It was Nicholas who opened the door, carrying a tray of toast and fruit. “We missed you at breakfast,” he said.

“I wasn’t hungry,” said Izra.

Nicholas gave her a look. “Izi, it’s me. Who are you trying to fool?” He set the tray down on the little table by her bed. “Saving Kassie’s life nearly killed you, and to use your magic again so soon—” Izra had covered her nose with her hand, and he grabbed her wrist to pull it away. “See, you’re bleeding.”

“I’m fine,” said Izra, using her other hand to wipe the blood. “I’ve bled before.”

“And I’ve had a broken arm before,” said Nicholas. “Doesn’t mean I want it now.” He sighed and picked up a piece of toast. “At least eat something. Come on, I buttered it for you.”

Izra took the toast. In silence she ate it, then the second piece, while Nicholas watched her.

“I’ve missed you, you know,” said Nicholas.

Izra gave him a look. “You see me every day. You were in a cage on my desk for three hundred years.”

“Not that,” said Nicholas. “I mean the old you. You changed when Inoor fell sick.”

Izra looked away. “So did you.”

“Maybe,” said Nicholas. “I missed Inoor, too, toward the end. You were both so far away, in a world I couldn’t understand, and I just felt so helpless.”

“We were trying to end the plague,” said Izra.

“I know,” said Nicholas. “And after all the years you sacrificed, all the sweat and tears—they were going to sentence you to die.”

“Nicholas, don’t.”

He looked at her, and in his eyes was that mixture of hate and hurt she had seen so much from him. “You didn’t deserve it,” he said. “It isn’t your fault you’re a blood mage. But Izi, they didn’t deserve it either.”


“You didn’t have to do it, Izi. You didn’t have to sink Asterii.”

Deena had never prayed. She had seen the monks do it at the Meridian, but it hadn’t occurred to her then to try it herself. After all, she hadn’t had anything to pray for or anyone to pray to. But now, on this ship on the ocean, she had both.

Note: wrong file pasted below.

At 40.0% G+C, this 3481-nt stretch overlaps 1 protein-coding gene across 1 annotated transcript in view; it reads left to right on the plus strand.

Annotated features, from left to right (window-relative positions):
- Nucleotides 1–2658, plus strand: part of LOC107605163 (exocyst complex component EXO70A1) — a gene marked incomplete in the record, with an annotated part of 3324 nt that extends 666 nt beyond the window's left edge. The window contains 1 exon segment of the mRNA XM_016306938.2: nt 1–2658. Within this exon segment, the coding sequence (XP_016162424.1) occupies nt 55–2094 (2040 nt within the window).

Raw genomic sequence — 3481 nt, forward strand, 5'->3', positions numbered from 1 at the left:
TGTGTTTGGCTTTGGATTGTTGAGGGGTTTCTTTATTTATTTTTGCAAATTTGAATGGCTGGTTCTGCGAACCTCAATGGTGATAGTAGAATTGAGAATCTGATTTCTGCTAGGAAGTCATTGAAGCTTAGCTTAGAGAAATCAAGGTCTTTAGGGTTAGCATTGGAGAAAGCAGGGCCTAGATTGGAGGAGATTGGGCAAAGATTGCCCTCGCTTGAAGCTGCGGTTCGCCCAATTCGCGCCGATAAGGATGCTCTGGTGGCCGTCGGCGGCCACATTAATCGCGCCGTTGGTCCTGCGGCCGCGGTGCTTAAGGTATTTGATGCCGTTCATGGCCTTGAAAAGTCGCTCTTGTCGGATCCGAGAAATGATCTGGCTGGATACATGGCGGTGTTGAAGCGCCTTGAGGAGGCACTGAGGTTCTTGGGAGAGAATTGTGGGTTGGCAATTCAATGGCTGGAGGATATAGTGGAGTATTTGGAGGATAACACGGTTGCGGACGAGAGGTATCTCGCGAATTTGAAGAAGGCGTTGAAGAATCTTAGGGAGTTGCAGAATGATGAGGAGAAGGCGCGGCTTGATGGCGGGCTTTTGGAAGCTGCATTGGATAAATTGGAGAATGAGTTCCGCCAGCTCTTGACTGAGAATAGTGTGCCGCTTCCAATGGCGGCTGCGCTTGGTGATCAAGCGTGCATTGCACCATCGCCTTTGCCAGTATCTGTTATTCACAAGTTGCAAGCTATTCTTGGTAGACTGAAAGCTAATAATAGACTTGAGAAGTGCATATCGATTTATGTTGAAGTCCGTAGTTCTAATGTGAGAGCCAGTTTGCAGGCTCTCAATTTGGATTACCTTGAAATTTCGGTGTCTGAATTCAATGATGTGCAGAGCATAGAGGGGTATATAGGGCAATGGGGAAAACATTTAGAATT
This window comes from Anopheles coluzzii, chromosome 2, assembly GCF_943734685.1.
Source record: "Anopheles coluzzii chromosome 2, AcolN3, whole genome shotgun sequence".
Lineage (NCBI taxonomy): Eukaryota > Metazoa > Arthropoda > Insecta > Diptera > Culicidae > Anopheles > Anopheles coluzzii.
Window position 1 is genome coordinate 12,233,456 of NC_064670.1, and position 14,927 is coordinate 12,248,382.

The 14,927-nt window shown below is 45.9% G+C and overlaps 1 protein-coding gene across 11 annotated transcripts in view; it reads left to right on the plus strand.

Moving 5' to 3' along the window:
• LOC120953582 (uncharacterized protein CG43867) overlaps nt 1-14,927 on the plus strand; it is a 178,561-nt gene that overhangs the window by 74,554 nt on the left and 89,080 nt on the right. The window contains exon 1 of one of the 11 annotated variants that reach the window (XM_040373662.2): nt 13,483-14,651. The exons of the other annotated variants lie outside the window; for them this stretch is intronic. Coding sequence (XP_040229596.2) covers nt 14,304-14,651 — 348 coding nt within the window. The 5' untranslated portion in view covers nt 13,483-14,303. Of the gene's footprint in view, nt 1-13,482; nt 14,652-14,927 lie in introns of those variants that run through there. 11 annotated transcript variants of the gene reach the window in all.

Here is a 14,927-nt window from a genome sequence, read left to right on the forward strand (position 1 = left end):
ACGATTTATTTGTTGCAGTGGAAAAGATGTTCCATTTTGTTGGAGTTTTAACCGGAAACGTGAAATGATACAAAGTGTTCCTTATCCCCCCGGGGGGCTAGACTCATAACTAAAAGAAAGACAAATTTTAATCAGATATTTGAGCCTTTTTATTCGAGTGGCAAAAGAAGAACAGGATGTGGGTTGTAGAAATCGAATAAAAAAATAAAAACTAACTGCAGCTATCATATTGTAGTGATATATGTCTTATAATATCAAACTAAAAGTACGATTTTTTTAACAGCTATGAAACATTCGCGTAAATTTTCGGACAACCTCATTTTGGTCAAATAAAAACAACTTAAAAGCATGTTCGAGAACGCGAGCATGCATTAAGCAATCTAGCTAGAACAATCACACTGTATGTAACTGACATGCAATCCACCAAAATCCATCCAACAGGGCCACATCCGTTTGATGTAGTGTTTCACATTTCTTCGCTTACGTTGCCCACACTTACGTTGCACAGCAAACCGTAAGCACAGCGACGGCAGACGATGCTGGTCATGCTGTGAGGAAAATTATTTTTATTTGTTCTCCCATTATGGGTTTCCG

She felt a bit silly, on her knees by the cot and speaking to herself, and she kept her voice to a murmur in case anyone heard her through the door. “Ruuzael,” she said. “Izra said you want to help us save the world, so are you watching? Are you listening?”

Her only answer was the creaking of the ship on the waves.

Days on the ship passed in a blur. Izra gave her some herbs for the seasickness and nausea, but it made her sleepy more often than not, so she spent most of her time in her cabin. Sometimes, in the afternoon, she would climb up to the deck for a breath of fresh air. Sometimes the others would join her, or members of the ship’s crew.

The first mate—a tall woman named Urii—and the ship’s cook—known only as Cook—took an interest in Deena as soon as they saw her books. Urii had never learned to read but liked to collect the ones she thought looked nice, and many afternoons she would bring one to Deena to read aloud. Cook, on the other hand, preferred to do the telling. He seemed an infinite fountain of tales from far off lands.

“In Neben,” said Cook in a conspiratorial whisper, “they eat rats.”

“They do not!” exclaimed the cabin boy. “Do they?”

“They eat snakes in Plithia,” said a deckhand. “We’ve been there.”

“But rats?” asked the cabin boy.

Cook winked. “You’ll have to go to Neben to find out, won’t you?”

Sometimes, Garthniiel and Avenel would spar on the deck, and the crew would gather to watch. Deena liked watching too. It made her feel better to see Avenel’s movements return to their usual grace and speed. Once in a while, when Avenel moved her arm in a certain way or Garthniiel landed a blow in a certain place, the slightest shadow of a wince would cross her face. When Deena saw it, guilt would make her look away.

She didn’t mention it to Avenel. She didn’t want to burden her more.

She did mention it to Izra, once. “She’s still hurting,” said Deena. “Isn’t there some way to make her better?”

“There is,” said Izra. “It’s called time.”

In the evenings, Deena would look for Avenel in her room, and they would curl up next to each other, each with a book in hand. Sometimes, Avenel would ask what Deena was reading, but usually they would simply sit in a comfortable silence. It reminded Deena, a little, of evenings at home, of reading while her mother sewed.

But the days were growing longer. Every waking moment, the sun hung low in the sky. And try as she might to ignore it, Deena could not. It was the first thing she saw in the mornings, and the last thing before her eyes slid shut. “I have to save you,” she whispered, standing on the deck one day. “I have to save the world, but I don’t know how.”

If the sun heard her, if it was alive as Izra implied, it gave no acknowledgement of her words.

And every day, its crescent grew a little bit thinner.